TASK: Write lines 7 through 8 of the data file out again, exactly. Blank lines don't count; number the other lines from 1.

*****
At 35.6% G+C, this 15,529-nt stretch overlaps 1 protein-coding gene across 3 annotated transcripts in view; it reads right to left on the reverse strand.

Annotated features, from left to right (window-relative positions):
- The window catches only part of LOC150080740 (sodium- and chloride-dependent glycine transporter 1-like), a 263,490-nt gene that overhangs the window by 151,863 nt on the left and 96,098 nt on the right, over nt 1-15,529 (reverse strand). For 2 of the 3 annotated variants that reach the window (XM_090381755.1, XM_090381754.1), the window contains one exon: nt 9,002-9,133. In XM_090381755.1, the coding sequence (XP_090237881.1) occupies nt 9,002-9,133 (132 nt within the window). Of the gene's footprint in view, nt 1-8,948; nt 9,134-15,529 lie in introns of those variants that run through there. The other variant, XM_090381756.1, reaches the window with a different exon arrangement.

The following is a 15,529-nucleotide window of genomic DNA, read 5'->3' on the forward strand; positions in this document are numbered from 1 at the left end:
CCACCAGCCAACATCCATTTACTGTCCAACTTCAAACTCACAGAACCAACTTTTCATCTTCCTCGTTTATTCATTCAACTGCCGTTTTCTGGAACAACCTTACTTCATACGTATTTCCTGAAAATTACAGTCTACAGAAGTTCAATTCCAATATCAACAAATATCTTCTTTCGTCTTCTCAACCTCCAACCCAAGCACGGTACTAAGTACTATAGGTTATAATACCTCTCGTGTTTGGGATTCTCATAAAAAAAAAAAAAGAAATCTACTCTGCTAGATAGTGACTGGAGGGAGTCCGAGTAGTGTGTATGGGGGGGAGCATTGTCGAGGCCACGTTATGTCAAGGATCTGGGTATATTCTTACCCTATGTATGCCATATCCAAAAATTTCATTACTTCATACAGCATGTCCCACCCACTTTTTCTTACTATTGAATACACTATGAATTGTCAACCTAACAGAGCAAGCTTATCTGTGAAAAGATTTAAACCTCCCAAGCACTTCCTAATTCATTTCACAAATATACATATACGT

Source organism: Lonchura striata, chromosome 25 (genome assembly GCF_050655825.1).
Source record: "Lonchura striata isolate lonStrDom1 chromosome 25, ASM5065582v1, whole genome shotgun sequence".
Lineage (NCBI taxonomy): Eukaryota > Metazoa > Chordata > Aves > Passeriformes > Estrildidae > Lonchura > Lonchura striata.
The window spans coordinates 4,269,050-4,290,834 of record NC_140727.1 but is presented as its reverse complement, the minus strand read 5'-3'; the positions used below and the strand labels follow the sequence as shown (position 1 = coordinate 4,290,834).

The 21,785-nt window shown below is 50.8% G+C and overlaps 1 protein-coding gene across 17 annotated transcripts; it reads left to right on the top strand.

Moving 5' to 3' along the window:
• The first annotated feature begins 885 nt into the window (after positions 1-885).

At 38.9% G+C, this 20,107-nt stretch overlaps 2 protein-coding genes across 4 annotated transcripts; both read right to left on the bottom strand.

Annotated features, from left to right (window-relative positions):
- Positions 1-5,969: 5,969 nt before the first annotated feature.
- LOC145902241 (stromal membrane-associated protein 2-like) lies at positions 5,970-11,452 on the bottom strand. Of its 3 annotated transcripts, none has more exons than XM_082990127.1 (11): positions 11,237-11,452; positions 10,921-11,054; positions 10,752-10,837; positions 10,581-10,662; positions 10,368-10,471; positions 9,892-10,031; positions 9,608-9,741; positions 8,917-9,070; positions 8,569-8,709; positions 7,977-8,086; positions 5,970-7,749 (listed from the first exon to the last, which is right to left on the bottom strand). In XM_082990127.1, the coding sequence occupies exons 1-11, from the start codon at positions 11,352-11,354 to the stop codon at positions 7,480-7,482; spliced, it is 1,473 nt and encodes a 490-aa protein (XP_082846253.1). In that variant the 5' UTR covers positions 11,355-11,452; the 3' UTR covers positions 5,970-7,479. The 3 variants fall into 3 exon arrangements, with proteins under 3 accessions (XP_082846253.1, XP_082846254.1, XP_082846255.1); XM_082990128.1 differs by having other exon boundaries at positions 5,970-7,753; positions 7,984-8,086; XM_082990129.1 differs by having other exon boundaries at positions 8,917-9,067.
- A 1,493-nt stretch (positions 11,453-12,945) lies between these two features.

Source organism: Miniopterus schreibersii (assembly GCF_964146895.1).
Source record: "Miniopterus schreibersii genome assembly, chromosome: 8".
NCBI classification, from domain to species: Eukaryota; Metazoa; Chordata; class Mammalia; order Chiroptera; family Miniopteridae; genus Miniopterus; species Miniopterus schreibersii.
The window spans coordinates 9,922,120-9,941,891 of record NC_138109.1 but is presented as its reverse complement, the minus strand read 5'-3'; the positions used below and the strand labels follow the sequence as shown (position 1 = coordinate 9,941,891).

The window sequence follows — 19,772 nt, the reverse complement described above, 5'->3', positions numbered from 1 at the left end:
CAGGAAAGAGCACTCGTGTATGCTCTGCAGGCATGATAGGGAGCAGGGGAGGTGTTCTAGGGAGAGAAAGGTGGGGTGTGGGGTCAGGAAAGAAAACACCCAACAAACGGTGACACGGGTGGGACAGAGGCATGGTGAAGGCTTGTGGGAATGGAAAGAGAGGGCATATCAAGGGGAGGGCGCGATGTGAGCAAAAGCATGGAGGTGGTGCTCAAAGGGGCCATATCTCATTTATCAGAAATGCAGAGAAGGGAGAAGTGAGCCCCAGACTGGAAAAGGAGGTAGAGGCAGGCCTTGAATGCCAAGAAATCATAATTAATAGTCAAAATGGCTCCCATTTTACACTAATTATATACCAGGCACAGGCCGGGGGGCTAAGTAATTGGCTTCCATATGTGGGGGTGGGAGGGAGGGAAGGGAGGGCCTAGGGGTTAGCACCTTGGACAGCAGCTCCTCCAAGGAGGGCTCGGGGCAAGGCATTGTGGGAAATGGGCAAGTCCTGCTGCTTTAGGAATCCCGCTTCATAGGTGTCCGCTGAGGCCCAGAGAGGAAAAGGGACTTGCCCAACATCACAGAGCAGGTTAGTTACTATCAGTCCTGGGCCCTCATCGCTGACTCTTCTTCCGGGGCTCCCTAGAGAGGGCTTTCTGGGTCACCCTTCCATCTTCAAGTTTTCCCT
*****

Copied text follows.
Source record: "Lonchura striata isolate lonStrDom1 chromosome 25, ASM5065582v1, whole genome shotgun sequence".
Lineage (NCBI taxonomy): Eukaryota > Metazoa > Chordata > Aves > Passeriformes > Estrildidae > Lonchura > Lonchura striata.